What is image resolution and how does it affect the printed image?

Image resolution describes the amount of detail an image holds. The greater the resolution the greater the detail. The resolution of an image is directly dependant on the dimensions, as we increase the size of the image the resolution decreases and vice versa. ppi_size.jpg


A common misunderstanding is that image resolution is measured in 'Dots Per Inch' (DPI), this term actually applies to the resolution of the print itself, where tiny dots of different colours make up the printed image. The correct term for image resolution is 'Pixels Per Inch' (PPI), which measures the number of single colour squares (pixels) there are per inch at a specified dimension.

Although an image may appear okay on your computer screen this is not a good guide as to how it will print. To reproduce the image in print, much higher resolution is required. Image resolution on web pages is typically 72ppi and when printed will appear quite pixelated. The same will occur if you make your images larger than they can be printed at an acceptable resolution. Our software will display warning messages when the image resolution is not best quality.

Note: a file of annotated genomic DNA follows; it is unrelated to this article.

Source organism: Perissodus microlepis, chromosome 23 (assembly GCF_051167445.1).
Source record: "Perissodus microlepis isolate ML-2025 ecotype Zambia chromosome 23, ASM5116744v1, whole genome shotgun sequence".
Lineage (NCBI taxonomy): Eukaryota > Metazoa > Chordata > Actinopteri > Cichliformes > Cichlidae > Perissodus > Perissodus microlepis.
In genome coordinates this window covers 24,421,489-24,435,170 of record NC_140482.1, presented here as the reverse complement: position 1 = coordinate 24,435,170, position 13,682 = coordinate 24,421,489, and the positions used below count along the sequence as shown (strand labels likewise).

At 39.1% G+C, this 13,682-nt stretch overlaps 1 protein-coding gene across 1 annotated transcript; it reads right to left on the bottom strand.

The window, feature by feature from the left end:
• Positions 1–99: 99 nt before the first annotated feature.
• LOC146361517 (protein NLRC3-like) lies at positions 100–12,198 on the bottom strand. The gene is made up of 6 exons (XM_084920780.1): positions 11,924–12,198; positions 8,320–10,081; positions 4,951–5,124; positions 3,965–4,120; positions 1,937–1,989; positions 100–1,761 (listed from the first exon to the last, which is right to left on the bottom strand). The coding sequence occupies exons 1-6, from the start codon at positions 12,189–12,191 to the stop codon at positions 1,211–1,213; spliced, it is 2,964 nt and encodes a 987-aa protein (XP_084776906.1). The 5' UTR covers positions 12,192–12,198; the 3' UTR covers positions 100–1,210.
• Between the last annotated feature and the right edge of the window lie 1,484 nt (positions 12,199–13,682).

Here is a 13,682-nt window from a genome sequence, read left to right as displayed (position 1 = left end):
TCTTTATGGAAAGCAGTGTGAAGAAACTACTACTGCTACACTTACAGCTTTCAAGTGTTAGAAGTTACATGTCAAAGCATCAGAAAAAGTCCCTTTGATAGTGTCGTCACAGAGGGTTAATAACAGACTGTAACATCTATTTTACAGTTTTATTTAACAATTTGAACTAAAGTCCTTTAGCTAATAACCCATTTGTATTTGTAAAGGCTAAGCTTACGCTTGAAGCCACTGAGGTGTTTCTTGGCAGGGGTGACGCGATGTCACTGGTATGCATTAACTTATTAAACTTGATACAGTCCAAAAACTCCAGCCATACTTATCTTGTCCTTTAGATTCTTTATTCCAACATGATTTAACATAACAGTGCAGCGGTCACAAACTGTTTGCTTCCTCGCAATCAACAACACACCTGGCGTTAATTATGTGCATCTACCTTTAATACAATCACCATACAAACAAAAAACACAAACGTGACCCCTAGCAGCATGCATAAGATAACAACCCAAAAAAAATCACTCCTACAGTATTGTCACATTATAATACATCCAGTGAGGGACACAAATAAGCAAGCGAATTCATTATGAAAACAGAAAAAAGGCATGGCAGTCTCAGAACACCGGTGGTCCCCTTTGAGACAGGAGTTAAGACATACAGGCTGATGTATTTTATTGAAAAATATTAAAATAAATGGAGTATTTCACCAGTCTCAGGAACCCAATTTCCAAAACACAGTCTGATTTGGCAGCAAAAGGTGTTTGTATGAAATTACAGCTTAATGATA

The lower the resolution, the lower the quality of the print. The required resolution for optimum quality photographic print is 250ppi to 300ppi. Image resolution lower than this will reduce the quality of the print. Resolution between 150ppi and 250ppi is acceptable however some loss of image sharpness and small pixelation may occur. Where the resolution is lower than 150ppi images will print blurred and pixelated and are not recommended to be used.


The number of megapixels of your camera is independent to the image resolution, however the more megapixels allows you to print your image at a larger size with good resolution.

Please note that resolution isn't the only factor in photo quality and print quality. Other factors also play a significant role in determining how your digital photos will look when printed:

  • Correctly exposed photo and lighting conditions
  • Lens quality (sharpness of image)
  • Steadiness of camera
  • Focus on the subject
  • Proper shutter speed for moving or stationary subject
  • Clean equipment


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